So. SCIENCE! Chemistry. Construction. Fire. Campout at school. Social Arts. Collaboration. 28 seventh graders and three teachers tending a fire through the night in November. Plus a large support staff of parents. I am still amazed at the lengths to which these people will go to give our children a hands-on learning experience.

Now, Lucas is unenthusiastic about this experience. (The current phase of seventh grade seems to involve a lot less enthusiasm for everything. And lots of sighing and rolling of eyes.) He knows it will be cold and hard. He knows he will finish school on Wednesday and have to go straight into the first basketball practice of the season. He knows he will be tired. He won’t be home until dinnertime.

I know he’ll never forget it.


Boating Joy


Yesterday we had a rare and glorious opportunity to go out with Kathy and Nicole on Kathy’s pontoon boat on Folsom Lake. We had to squeeze it in between caring for other kids overnight and my work’s hot-and-heavy deadlines. We were on the water for two blissful hours. This was Asher’s first time on a boat and the law is that kids under 12 have to wear life vests. We called the vests “Boat Armor”; it seemed to help illustrate their purpose. They are a little uncomfortable. Swimming in one was a new experience too!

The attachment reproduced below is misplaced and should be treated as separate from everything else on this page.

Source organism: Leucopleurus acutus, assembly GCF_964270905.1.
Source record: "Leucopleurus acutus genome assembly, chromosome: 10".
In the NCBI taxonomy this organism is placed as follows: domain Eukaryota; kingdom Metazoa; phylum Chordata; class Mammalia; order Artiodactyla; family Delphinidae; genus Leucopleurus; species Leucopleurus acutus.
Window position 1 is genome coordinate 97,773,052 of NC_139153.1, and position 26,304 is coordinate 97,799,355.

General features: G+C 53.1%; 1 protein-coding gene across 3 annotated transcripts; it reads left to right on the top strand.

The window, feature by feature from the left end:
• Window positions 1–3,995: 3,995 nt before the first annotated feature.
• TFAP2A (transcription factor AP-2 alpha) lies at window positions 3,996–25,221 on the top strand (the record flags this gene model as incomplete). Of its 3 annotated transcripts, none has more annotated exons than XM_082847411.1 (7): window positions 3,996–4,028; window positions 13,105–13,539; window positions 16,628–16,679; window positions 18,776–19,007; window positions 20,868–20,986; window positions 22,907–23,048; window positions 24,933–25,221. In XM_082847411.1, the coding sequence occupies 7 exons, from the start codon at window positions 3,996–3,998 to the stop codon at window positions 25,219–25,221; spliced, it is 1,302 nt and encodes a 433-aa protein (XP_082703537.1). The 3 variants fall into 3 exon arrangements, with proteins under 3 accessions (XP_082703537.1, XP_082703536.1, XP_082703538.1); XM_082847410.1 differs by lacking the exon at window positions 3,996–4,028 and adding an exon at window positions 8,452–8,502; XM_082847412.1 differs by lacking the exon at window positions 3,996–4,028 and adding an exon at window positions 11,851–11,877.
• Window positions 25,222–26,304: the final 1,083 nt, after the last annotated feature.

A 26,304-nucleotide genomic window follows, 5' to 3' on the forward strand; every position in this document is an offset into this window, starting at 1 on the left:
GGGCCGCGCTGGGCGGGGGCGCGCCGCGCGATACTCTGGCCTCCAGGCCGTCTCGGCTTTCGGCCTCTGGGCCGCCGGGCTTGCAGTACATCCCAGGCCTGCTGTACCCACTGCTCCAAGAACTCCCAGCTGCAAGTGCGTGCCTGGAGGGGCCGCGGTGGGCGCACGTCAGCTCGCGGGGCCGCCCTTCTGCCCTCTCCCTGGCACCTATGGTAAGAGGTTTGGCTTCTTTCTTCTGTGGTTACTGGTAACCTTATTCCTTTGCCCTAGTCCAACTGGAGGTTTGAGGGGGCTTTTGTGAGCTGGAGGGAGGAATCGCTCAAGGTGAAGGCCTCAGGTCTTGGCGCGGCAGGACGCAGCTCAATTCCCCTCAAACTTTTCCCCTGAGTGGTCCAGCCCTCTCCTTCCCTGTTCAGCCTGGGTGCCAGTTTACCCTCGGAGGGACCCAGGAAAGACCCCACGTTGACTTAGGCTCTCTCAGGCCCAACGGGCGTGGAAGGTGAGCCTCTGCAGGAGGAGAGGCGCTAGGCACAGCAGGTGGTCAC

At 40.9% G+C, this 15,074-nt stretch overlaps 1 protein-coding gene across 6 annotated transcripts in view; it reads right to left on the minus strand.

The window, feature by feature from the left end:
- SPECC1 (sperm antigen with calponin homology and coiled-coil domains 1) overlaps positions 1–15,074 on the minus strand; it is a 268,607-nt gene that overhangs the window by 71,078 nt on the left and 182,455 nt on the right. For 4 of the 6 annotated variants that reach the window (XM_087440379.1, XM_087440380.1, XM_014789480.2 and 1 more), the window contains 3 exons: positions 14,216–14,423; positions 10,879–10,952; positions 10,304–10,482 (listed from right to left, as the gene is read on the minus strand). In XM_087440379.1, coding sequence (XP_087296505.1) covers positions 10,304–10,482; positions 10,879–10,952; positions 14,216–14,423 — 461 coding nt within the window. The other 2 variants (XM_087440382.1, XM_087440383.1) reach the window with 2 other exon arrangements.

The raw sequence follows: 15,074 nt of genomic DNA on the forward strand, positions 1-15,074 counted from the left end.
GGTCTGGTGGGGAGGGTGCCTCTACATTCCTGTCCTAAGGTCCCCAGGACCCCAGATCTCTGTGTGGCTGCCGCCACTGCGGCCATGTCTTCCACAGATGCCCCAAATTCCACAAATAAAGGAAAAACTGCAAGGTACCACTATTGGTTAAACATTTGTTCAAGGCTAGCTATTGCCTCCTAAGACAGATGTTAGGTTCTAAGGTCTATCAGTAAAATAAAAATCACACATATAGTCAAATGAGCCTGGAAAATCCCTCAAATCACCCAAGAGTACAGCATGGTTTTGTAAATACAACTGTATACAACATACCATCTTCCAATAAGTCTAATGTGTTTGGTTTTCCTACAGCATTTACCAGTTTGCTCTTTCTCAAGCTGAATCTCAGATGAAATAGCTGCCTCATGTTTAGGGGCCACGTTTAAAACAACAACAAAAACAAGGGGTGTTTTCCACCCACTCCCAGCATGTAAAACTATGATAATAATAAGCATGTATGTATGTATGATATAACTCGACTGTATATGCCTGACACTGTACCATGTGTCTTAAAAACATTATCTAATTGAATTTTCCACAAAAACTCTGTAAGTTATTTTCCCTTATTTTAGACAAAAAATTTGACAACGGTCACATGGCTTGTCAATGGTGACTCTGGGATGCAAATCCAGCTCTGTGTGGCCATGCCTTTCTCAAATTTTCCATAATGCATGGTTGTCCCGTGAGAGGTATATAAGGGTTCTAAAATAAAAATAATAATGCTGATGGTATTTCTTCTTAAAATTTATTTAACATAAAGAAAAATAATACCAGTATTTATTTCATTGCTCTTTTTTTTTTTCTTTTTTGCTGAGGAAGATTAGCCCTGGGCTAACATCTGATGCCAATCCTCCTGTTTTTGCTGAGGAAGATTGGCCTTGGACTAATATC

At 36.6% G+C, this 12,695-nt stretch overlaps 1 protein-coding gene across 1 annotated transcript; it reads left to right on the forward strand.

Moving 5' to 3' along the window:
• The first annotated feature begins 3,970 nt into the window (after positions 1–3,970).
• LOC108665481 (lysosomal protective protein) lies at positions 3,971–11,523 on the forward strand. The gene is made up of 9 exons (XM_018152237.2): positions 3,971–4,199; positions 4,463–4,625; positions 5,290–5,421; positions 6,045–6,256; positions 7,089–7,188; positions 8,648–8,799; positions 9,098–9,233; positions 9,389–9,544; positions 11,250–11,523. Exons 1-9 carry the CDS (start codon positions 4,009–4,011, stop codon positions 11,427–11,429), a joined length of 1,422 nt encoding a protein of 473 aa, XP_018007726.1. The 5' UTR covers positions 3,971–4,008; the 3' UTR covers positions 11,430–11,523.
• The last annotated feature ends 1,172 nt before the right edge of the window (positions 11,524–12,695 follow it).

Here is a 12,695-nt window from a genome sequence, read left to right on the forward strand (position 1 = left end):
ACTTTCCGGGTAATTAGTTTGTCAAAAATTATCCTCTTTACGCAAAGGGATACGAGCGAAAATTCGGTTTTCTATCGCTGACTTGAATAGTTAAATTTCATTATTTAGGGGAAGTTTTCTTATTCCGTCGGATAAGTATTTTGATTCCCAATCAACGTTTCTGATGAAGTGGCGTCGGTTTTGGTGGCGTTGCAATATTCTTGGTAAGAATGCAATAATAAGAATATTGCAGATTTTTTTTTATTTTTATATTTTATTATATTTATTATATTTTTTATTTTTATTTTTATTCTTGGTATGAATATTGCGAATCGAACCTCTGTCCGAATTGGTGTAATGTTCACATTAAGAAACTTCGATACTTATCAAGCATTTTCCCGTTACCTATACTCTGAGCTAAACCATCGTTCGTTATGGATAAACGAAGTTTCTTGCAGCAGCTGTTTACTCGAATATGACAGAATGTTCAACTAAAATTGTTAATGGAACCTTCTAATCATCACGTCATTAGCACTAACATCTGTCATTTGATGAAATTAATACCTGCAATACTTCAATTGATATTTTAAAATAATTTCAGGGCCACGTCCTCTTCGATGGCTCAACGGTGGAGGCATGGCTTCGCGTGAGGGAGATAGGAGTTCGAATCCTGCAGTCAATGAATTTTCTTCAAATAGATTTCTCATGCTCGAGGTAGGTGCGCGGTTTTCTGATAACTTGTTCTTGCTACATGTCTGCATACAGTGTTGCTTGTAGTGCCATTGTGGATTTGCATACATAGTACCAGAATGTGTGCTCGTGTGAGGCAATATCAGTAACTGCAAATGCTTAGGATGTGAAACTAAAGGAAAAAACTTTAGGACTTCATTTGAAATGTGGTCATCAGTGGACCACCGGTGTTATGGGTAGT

Maybe this is just me, but I doubt it: Sometimes you’re in a rut, and your thoughts and feelings get stuck in the same looping track. It can feel really hopeless, going around in circles. Then you say yes to something completely out of the ordinary—just one little yes. It busts open the track and you can zoom out and on your way.

I feel like this experience was just that for me. I said yes to this little opportunity, despite the reasons to say no, and we what we got out of it was special and joyful.

I am trying to hold on to this.

Perfect outing!

Here are my handsome devils. I suppose, they really are growing up—a little more every day.